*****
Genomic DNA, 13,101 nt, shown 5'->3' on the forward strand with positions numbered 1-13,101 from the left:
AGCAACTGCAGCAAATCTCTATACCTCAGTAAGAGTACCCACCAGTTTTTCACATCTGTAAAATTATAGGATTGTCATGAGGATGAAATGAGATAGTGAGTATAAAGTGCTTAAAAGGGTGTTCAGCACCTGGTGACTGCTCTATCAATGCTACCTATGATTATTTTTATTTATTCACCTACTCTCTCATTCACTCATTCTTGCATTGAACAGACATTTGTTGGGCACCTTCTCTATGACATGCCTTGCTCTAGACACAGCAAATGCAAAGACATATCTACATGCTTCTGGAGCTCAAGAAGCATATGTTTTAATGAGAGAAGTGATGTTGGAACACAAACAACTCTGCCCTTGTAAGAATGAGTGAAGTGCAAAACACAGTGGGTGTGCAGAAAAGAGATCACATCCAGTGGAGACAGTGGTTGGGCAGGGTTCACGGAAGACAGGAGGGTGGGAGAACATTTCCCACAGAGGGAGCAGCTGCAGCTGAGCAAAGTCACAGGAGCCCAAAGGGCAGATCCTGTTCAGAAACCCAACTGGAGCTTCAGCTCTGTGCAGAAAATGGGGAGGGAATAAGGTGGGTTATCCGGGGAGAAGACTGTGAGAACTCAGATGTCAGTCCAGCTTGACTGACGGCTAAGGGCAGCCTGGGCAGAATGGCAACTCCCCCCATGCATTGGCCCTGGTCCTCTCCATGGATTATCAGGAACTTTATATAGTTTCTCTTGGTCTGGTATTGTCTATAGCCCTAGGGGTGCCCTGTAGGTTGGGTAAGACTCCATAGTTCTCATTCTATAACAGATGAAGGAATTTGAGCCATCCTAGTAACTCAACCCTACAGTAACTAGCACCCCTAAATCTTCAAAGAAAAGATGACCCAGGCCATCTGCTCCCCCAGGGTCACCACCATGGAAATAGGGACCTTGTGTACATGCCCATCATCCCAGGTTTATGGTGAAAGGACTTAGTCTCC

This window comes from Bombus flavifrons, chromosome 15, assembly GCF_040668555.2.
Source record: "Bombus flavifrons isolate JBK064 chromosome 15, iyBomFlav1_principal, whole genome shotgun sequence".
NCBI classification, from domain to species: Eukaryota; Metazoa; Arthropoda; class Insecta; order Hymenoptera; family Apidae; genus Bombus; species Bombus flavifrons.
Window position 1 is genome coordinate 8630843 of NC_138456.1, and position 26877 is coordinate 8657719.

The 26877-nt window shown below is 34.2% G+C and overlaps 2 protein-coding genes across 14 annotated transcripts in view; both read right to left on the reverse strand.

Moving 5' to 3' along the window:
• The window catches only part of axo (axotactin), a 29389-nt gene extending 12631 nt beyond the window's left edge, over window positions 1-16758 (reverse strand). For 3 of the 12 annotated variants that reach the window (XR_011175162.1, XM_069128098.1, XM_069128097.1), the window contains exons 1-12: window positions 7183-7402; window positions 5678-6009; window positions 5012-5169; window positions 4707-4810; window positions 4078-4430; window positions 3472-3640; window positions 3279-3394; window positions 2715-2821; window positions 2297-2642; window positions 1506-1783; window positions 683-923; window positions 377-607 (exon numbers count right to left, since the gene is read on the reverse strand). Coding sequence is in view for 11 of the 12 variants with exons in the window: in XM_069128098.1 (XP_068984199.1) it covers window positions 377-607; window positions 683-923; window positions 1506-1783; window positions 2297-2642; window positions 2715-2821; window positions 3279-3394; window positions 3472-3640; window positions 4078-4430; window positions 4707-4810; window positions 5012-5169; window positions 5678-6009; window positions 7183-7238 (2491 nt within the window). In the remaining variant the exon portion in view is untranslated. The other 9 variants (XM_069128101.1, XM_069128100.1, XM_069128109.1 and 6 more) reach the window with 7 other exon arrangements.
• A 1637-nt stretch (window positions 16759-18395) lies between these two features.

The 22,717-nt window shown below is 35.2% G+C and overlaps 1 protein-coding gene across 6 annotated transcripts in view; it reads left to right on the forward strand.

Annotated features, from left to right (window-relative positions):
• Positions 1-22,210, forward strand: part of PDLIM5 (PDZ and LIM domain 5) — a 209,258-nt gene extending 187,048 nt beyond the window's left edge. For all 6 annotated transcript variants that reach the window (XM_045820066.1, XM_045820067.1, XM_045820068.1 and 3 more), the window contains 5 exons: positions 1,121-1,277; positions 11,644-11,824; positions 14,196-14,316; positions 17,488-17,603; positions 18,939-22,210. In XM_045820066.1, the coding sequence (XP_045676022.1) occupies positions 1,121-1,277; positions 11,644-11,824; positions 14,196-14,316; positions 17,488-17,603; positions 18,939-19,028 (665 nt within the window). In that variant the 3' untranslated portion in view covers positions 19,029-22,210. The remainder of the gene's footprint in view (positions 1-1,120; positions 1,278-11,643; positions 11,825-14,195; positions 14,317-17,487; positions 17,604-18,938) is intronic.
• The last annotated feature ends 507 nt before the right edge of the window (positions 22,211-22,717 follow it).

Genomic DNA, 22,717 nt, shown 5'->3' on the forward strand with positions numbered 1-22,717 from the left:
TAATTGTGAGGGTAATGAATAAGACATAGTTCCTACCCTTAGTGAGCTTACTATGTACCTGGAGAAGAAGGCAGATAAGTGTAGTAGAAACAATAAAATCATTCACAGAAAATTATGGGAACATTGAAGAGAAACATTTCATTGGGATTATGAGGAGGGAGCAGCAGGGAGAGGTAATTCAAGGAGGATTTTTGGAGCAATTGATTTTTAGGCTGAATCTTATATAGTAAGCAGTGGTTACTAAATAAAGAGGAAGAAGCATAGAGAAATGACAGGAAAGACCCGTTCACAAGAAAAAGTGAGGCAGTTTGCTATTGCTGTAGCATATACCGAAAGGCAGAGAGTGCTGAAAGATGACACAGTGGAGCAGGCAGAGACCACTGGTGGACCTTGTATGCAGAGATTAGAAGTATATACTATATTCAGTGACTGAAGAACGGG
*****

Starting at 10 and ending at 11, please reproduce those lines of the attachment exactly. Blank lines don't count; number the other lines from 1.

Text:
• A 1637-nt stretch (window positions 16759-18395) lies between these two features.

The 22,717-nt window shown below is 35.2% G+C and overlaps 1 protein-coding gene across 6 annotated transcripts in view; it reads left to right on the forward strand.